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The Council of Love by Oskar Panizza directed by Richard Pena at the loeb tonight and tomorrow 8 p.m.

By Anemona Hartocollis

FOR MOST PEOPLE in our times the really perplexing questions of sin and redemption turn up in a secular context. Religion tends to be a perfunctory kind of activity, if you bother with it at all, or an eclectic sort of scholarly pursuit. Everyone has mystical moments, or gets tangled up in emotions, fazed by situations that are hard to sort out in a rational way. But 20th-century life demands a pretty pragmatic and scientific frame of mind.

Christian love, Eastern serenity, contemplation--they're all right, but too often you have to squeeze them into your spare time, maybe as an after thought. Perhaps religion affords an out when you're down and confused, but it hardly rates as opium for the masses anymore, if it ever did.

The Council of Love is a religious farce. But the Christian satire merely provides a vehicle for Oskar Panizza to raise questions about the moralities of love and sex. Shades of evil like Lucifer, Satan or the Leviathan don't figure in this play, the concept takes on the simple form of the devil. God might as well go by the name of The Father, it's plenty descriptive and doesn't wrench a person outside the bounds of ordinary human experience. Mary, the Eternal Woman, is indeed typical, for she cannot deal straightforwardly with sexuality, and her virginity has nothing to do with her reservations and furtive denial of desire. Christ is rarely lucid. Perhaps the burden of sin makes him appear half-witted a lot of the time, and his body is wracked by hoarse coughing and as wasted as a consumptive's. He is also referred to as The Man.

Panizza has populated his supernatural world with a pretty tawdry lot, but you couldn't call this a presumptuous thing to do. His Biblical figures are modeled after the real world, so that his statements about the nature of Evil will intersect with our own experience. What we can come closest to understanding is human motivation. Faced with something more, different or better, we're still going to reduce it to our own common denominator.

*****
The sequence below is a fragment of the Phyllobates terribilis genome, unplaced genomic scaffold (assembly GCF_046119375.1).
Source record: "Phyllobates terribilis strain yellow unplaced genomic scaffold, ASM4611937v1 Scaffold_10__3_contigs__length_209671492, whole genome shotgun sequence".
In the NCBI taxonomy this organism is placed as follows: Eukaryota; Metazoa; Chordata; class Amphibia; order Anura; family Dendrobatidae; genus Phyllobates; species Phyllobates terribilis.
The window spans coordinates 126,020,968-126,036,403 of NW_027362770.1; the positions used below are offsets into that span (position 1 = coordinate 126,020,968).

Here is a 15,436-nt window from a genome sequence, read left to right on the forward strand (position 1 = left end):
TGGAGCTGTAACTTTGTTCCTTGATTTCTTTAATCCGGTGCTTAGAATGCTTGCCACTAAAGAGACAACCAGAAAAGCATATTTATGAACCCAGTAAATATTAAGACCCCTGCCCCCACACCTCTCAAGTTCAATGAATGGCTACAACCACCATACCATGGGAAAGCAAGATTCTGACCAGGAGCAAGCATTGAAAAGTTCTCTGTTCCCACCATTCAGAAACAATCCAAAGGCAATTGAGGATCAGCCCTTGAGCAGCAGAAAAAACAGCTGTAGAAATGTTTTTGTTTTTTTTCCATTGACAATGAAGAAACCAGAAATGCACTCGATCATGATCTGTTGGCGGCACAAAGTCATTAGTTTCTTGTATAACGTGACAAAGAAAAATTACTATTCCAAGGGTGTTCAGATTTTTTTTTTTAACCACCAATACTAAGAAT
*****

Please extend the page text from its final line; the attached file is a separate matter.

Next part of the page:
Panizza's devil seems to be the only one who grasps this fact clearly, and it informs his dissatisfaction and frustration with the scheme of being and not being. He sees the heavenly world the way the playwright does--as a fraud. He's an intellectual type, consigned for his shrewdness to menial tasks and thwarted revolutions. He's sort of sympathetic in his weakness; surely he would be happier with his head in the clouds. Instead, he's worse off than we are, with his feet firmly planted under the ground. It might be going a bit too far to call him a prole, but he works hard, yet he's been "forgotten and kicked downstairs. No family background? Then don't ask for any favors down here, young man."

There are hints that the devil's domain isn't so unpleasant, it smells of earth and spice, while there's a noticeable stench in heaven. Nonetheless, he wistfully longs for material comforts or transcendent bliss--some new clothes would be nice, he hasn't changed since the Spanish Inquisition. The onset of Nausea puts an end to such thoughts, though, and Sartre hasn't even come along yet (Panizza wrote in 1873). Back to work.